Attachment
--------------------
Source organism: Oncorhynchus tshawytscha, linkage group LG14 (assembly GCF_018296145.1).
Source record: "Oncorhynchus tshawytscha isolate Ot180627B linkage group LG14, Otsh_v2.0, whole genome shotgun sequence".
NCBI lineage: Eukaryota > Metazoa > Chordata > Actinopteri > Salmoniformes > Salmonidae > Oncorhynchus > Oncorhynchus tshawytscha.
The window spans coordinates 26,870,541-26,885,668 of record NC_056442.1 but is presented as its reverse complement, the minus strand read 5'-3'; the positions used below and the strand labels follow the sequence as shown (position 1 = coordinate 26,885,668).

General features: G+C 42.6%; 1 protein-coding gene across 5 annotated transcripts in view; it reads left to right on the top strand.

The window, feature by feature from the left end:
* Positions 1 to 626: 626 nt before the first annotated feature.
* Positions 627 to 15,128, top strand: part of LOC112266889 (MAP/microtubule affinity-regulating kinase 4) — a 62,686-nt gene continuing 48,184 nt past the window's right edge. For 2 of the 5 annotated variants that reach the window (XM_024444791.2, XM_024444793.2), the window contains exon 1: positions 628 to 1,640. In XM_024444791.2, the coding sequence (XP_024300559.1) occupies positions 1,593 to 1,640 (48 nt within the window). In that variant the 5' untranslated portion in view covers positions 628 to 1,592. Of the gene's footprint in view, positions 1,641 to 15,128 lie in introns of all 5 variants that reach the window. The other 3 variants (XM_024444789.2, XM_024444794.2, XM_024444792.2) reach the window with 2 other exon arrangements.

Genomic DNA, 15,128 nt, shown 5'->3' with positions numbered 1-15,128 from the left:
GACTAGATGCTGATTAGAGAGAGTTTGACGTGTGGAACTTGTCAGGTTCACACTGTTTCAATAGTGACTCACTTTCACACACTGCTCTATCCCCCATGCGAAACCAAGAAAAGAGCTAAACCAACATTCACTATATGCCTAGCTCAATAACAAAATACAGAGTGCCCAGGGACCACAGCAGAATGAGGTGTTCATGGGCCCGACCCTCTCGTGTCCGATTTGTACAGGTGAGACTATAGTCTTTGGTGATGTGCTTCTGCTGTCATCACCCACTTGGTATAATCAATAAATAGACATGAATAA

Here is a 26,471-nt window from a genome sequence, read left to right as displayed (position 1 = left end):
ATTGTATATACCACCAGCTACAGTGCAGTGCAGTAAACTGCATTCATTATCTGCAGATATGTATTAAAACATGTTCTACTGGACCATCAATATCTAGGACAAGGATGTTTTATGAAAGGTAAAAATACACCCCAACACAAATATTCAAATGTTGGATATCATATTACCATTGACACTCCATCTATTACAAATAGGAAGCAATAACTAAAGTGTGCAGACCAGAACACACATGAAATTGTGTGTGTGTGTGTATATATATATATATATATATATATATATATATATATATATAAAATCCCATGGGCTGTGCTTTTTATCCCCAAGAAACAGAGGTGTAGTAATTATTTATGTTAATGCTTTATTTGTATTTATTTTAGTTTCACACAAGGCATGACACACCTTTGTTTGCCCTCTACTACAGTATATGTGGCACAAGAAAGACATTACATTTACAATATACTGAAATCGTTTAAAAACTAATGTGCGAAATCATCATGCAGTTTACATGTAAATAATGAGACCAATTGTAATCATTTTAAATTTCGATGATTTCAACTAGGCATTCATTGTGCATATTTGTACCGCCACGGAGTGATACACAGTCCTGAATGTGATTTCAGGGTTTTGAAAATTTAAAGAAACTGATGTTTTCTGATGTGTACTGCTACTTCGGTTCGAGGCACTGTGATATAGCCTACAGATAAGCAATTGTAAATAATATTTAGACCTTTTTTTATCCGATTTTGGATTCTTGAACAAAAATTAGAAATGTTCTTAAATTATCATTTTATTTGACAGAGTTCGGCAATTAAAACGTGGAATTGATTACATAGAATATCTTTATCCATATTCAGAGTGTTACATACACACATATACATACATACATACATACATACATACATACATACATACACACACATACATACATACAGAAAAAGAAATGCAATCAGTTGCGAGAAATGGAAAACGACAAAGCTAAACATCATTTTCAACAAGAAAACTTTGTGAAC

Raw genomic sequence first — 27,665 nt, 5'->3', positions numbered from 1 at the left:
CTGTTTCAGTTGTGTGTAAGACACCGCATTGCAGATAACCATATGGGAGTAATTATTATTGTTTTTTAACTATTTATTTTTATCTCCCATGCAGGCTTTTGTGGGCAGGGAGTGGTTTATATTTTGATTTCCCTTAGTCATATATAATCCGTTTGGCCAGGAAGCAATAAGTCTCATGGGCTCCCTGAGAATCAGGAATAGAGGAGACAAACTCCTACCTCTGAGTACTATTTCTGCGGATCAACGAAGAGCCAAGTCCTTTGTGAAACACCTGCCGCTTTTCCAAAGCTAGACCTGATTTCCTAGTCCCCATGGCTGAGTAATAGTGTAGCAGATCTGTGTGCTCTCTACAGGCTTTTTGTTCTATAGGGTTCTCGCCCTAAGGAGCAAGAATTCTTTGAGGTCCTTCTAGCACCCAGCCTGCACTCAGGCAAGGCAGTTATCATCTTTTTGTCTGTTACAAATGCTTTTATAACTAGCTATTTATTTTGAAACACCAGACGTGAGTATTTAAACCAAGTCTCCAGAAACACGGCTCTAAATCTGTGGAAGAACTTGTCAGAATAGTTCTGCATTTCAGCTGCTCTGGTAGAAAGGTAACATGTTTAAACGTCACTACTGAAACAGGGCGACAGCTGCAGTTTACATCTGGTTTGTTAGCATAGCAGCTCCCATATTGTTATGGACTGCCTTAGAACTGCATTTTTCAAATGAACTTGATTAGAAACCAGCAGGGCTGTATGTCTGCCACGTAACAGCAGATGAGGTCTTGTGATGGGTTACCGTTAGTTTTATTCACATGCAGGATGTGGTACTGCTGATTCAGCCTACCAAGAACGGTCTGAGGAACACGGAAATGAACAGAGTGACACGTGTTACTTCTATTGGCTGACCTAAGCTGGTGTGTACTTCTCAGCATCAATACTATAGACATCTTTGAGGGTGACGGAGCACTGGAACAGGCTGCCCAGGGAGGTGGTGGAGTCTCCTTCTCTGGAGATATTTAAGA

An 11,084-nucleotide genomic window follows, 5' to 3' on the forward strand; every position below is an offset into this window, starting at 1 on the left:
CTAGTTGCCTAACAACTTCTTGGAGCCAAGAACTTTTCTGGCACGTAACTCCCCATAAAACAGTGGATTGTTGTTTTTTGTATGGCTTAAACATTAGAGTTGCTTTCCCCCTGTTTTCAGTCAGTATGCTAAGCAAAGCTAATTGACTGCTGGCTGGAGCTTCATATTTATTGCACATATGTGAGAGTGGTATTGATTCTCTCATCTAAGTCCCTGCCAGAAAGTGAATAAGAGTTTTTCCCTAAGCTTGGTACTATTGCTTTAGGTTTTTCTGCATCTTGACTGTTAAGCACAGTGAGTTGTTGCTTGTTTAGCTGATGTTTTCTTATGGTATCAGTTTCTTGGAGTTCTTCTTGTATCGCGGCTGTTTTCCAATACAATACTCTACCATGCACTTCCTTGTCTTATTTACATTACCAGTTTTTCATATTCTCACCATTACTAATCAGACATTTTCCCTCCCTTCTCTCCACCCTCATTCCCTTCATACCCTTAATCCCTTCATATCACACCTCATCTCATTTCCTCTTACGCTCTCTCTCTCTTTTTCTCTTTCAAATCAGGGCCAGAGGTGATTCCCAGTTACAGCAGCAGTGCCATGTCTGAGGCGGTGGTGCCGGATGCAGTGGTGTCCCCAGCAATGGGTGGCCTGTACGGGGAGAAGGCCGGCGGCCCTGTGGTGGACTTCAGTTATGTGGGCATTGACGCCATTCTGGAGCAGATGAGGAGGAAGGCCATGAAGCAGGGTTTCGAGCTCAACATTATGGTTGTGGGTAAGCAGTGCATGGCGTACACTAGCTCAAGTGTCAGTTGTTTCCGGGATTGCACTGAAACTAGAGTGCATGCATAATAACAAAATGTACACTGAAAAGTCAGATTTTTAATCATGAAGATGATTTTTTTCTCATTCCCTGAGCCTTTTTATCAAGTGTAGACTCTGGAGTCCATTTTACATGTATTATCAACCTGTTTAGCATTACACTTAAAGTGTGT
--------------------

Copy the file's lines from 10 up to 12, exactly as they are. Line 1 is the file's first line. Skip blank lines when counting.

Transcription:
GACTAGATGCTGATTAGAGAGAGTTTGACGTGTGGAACTTGTCAGGTTCACACTGTTTCAATAGTGACTCACTTTCACACACTGCTCTATCCCCCATGCGAAACCAAGAAAAGAGCTAAACCAACATTCACTATATGCCTAGCTCAATAACAAAATACAGAGTGCCCAGGGACCACAGCAGAATGAGGTGTTCATGGGCCCGACCCTCTCGTGTCCGATTTGTACAGGTGAGACTATAGTCTTTGGTGATGTGCTTCTGCTGTCATCACCCACTTGGTATAATCAATAAATAGACATGAATAA

Here is a 26,471-nt window from a genome sequence, read left to right as displayed (position 1 = left end):
ATTGTATATACCACCAGCTACAGTGCAGTGCAGTAAACTGCATTCATTATCTGCAGATATGTATTAAAACATGTTCTACTGGACCATCAATATCTAGGACAAGGATGTTTTATGAAAGGTAAAAATACACCCCAACACAAATATTCAAATGTTGGATATCATATTACCATTGACACTCCATCTATTACAAATAGGAAGCAATAACTAAAGTGTGCAGACCAGAACACACATGAAATTGTGTGTGTGTGTGTATATATATATATATATATATATATATATATATATATATATAAAATCCCATGGGCTGTGCTTTTTATCCCCAAGAAACAGAGGTGTAGTAATTATTTATGTTAATGCTTTATTTGTATTTATTTTAGTTTCACACAAGGCATGACACACCTTTGTTTGCCCTCTACTACAGTATATGTGGCACAAGAAAGACATTACATTTACAATATACTGAAATCGTTTAAAAACTAATGTGCGAAATCATCATGCAGTTTACATGTAAATAATGAGACCAATTGTAATCATTTTAAATTTCGATGATTTCAACTAGGCATTCATTGTGCATATTTGTACCGCCACGGAGTGATACACAGTCCTGAATGTGATTTCAGGGTTTTGAAAATTTAAAGAAACTGATGTTTTCTGATGTGTACTGCTACTTCGGTTCGAGGCACTGTGATATAGCCTACAGATAAGCAATTGTAAATAATATTTAGACCTTTTTTTATCCGATTTTGGATTCTTGAACAAAAATTAGAAATGTTCTTAAATTATCATTTTATTTGACAGAGTTCGGCAATTAAAACGTGGAATTGATTACATAGAATATCTTTATCCATATTCAGAGTGTTACATACACACATATACATACATACATACATACATACATACATACATACATACACACACATACATACATACAGAAAAAGAAATGCAATCAGTTGCGAGAAATGGAAAACGACAAAGCTAAACATCATTTTCAACAAGAAAACTTTGTGAAC